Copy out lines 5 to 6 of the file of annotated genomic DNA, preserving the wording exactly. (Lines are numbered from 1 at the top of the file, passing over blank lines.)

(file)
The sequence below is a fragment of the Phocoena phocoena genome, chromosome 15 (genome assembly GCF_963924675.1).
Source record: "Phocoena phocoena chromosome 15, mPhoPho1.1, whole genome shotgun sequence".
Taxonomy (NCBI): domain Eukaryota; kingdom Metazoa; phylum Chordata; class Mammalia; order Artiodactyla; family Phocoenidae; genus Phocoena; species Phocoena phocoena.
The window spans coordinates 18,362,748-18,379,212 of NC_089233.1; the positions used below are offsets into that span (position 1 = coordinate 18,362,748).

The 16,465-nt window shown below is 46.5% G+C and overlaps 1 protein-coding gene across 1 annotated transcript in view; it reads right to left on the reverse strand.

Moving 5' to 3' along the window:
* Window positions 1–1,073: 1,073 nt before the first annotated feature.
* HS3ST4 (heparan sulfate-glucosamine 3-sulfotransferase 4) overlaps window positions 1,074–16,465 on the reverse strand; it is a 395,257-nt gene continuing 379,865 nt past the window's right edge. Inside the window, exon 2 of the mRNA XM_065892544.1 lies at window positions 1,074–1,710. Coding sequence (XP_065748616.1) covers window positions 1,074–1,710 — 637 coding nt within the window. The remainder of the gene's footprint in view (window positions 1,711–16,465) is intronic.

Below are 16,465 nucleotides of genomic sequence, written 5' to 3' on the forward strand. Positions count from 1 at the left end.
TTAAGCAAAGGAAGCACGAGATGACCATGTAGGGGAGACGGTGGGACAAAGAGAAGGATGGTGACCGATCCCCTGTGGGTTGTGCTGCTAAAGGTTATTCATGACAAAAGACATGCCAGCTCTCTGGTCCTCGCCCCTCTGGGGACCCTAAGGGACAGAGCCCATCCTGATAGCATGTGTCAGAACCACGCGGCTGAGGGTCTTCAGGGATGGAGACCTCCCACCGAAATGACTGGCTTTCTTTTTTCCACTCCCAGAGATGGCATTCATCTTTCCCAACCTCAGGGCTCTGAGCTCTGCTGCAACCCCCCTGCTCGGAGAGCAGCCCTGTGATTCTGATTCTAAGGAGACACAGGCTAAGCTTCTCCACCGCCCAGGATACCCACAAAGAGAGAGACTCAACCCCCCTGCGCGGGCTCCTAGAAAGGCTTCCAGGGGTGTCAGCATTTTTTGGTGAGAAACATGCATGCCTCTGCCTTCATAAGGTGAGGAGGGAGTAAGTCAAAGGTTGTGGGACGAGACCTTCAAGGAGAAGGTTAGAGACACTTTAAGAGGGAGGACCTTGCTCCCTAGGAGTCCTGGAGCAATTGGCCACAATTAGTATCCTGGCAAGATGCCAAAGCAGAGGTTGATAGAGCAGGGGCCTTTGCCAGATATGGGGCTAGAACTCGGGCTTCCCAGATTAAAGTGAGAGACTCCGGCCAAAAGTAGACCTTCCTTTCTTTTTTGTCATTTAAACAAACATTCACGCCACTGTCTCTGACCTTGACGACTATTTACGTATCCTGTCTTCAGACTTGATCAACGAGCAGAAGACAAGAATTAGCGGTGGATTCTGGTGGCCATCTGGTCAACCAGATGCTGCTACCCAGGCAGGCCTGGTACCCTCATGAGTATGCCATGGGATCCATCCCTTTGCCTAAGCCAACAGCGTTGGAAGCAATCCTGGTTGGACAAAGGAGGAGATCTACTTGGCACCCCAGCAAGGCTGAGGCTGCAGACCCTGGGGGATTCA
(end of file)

The 16,465-nt window shown below is 46.5% G+C and overlaps 1 protein-coding gene across 1 annotated transcript in view; it reads right to left on the reverse strand.

Moving 5' to 3' along the window: